Wait.... maybe something else can do this work for us...

The following interceptor actually takes care of 2 things:
1. enables the context filter as soon as it is attached to the session, and
2. assigns the correct value to the Context property of entities implementing IContextAware when they are persisted.

public class ContextInterceptor : EmptyInterceptor
{
public override void SetSession(ISession session)
{
session.EnableFilter("contextFilter").SetParameter("current", Context.Current);
}

public override bool OnSave(object entity, object id, object[] state, string[] propertyNames, IType[] types)
{
var contextAware = entity as IContextAware;
if (contextAware != null)
{
int index = Array.Find(propertyNames, 0, x => x.Equals("Context"));
state[index] = contextAware.Context = Context.Current;
return true;
}
return false;
}
}

Every session in the application needs to be created specifying this interceptor, but this should be an easy change (that depends on your architecture) if you are doing things right.

And thats all, the rest of the application is untouched and the requirement is fulfilled in a very elegant way.

(the original article is here)

Recent Comments

By: ColinBowern Posted on 09-09-2010 17:22

Just hit a snag with this approach where one of the context-aware objects was referenced by another class.  Filters don't seem to be applied to references when the EntityJoinWalker does it's magic.  According to the Hibernate folks filters should never apply in associations (see opensource.atlassian.com/.../HHH-4026).  Any thoughts?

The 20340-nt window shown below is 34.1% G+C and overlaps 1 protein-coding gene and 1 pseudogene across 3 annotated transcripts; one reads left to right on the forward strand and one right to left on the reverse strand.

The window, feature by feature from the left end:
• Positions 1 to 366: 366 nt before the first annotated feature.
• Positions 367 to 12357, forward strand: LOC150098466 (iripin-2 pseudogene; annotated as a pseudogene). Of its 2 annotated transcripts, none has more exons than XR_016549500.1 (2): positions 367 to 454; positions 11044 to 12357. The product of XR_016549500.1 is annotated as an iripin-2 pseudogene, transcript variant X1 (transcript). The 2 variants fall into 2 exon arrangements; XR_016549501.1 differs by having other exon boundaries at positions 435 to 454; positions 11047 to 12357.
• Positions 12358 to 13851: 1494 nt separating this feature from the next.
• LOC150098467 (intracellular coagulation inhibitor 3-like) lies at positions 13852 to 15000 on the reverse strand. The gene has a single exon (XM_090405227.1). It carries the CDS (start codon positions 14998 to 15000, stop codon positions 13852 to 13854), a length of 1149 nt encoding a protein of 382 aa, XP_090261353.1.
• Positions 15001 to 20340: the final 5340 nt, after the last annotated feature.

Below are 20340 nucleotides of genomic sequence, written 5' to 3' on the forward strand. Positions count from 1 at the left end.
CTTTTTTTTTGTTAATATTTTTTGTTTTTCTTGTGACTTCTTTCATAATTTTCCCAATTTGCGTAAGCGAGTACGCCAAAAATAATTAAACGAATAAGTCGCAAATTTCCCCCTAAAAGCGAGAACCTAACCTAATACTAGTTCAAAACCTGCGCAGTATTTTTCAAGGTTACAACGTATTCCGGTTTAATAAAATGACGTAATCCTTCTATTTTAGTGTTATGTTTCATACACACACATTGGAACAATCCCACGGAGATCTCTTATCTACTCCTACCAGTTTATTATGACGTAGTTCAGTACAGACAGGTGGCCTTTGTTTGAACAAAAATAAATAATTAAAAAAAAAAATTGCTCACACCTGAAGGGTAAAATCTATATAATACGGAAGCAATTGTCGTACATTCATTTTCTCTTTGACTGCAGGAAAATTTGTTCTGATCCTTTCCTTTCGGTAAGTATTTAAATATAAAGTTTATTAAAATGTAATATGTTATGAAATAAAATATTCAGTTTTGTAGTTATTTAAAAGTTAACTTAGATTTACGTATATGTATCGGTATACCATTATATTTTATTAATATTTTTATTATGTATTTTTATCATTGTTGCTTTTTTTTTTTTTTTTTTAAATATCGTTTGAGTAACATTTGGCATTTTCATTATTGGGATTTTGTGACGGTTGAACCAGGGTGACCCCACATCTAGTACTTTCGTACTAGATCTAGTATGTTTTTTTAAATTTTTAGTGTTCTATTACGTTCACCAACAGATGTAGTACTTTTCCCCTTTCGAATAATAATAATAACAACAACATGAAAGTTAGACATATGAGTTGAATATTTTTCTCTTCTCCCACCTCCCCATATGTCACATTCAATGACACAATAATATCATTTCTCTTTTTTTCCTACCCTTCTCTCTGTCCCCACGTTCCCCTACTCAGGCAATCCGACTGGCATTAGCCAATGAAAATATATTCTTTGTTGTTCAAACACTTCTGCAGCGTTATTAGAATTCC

By: Dor Rotman Posted on 01-12-2010 6:57

Excellent article!

By: nieve Posted on 12-20-2009 11:51

Great article indeed!!

However, unless I've missed a point there, it seems the article is somewhat dated- since NH maps enums to strings automatically nowadays, the current code throws an exception when it tries to convert the Context column value (of type nvarchar - string) into int in order to execute the WHERE @p = Context.

What I had to do in order for it to work was replace the filter parameter type adding with this:

filterParametersType.Add("current", NHibernateUtil.String);

and then the SetSession method was replaced with the following code:

session.EnableFilter("contextFilter").SetParameter("current", Context.Current.ToString());

Not a big change, but in case someone gets stuck on this :)

Otherwise, the only thing that I find a bit of a shame is that when replacing the filtering with something like

":current >= Context"

this works on alphabetical rather than enum/numeric order...

By: Jason Meckley Posted on 11-06-2009 18:29

great article!

I recently used filters with Monorail controller actions. Instead of an interceptor I created a Filter subclass to pull values from the engine context and apply the filter. works like a charm.